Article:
By Elizabeth Landau, CNN
The sun's outer atmosphere, called the corona, is much hotter than its surface. The atmosphere's temperature rises to millions of degrees, while the surface is only about 5,000 degrees Kelvin - a mysterious contrast, given that the atmosphere is farther from the sun's hot core.
Scientists wanted to find out what energy source could be responsible for the inflated temperatures of the corona, which is where space weather - such as solar flares and coronal mass ejections that can interfere with your GPS - comes from.
Space, it has been said, is big. Really big.
But big enough for two companies that want to mine near-Earth asteroids?
A venture announced Tuesday in California hopes so.
Deep Space Industries says it wants to start sending miniature scout probes, dubbed "Fireflies," on one-way missions to near-Earth asteroids as soon as 2015. Larger probes, "Dragonflies," that will bring back 50- to 100-pound samples from prospective targets could be on their way by 2016, company CEO David Gump told reporters.
Editor's note: Greg Bear is an internationally bestselling science-fiction author of many books, including "Moving Mars," "Darwin's Radio" and "Hull Zero Three." As a freelance journalist, he covered 10 years of the Voyager missions at the Jet Propulsion Laboratory.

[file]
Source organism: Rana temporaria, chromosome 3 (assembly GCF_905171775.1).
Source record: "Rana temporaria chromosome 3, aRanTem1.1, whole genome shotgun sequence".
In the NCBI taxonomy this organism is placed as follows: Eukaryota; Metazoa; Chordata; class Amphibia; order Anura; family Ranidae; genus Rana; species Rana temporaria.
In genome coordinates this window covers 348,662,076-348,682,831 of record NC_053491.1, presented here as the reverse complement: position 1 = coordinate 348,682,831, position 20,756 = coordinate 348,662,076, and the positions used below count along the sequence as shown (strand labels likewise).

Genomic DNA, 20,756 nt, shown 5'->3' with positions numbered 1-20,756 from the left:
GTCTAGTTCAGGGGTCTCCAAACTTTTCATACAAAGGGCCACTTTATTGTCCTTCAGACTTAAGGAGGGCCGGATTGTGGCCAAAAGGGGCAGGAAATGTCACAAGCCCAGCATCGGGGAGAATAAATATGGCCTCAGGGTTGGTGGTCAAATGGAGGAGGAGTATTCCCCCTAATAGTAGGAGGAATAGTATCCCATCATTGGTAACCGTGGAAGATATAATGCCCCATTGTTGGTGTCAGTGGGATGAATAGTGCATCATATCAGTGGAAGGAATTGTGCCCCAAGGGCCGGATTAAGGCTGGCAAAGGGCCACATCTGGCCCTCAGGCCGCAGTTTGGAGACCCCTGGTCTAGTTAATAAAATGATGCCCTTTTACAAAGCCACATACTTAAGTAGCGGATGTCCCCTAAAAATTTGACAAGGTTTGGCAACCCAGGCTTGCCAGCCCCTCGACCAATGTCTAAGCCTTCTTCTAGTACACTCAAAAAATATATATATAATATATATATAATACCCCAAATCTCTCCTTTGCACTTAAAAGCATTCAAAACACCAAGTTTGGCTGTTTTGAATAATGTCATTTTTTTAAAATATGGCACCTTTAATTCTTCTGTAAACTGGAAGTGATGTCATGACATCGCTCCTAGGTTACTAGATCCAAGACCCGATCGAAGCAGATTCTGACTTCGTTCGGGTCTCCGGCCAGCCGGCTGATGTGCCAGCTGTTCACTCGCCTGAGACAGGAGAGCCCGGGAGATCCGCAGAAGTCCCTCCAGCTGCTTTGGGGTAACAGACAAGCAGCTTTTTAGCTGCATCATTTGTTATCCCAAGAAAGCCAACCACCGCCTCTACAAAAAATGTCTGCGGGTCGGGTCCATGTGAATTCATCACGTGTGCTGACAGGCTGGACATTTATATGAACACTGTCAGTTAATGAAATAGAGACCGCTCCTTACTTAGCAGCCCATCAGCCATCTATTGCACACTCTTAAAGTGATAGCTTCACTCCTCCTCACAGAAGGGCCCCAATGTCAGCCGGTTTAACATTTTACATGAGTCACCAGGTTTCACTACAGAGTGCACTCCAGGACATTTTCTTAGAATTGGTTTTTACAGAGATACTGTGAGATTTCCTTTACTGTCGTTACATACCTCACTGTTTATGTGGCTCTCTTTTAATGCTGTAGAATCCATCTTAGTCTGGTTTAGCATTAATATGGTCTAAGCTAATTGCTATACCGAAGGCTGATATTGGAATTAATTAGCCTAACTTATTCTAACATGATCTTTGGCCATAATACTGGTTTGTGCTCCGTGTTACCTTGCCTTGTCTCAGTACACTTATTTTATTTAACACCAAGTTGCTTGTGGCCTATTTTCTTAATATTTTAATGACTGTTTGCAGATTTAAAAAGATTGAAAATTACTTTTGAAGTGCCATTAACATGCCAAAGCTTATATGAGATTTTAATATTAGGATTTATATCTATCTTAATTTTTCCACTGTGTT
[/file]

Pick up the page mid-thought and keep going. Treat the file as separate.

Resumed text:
Look up at our nearest neighbor, the moon, and you'll see stark evidence of the dangerous neighborhood we live in. The Man in the Moon was sculpted by large-scale events, including many meteor and asteroid impacts.
In 1994, the comet Shoemaker-Levy 9 dove into Jupiter. The result was awesome. The impact caused a brilliant flash, visible in Earth telescopes, and left an ugly dark scar on Jupiter's cold, gaseous surface.
With the recent fly-by of a 1,000-foot-wide asteroid labeled 99942 Apophis, one of a class of space rocks referred to as "near-Earth objects" or "Earth-grazers," scientists have revised their worst estimates of its chances of striking Earth. Current thinking is: We're safe. For the next couple of decades.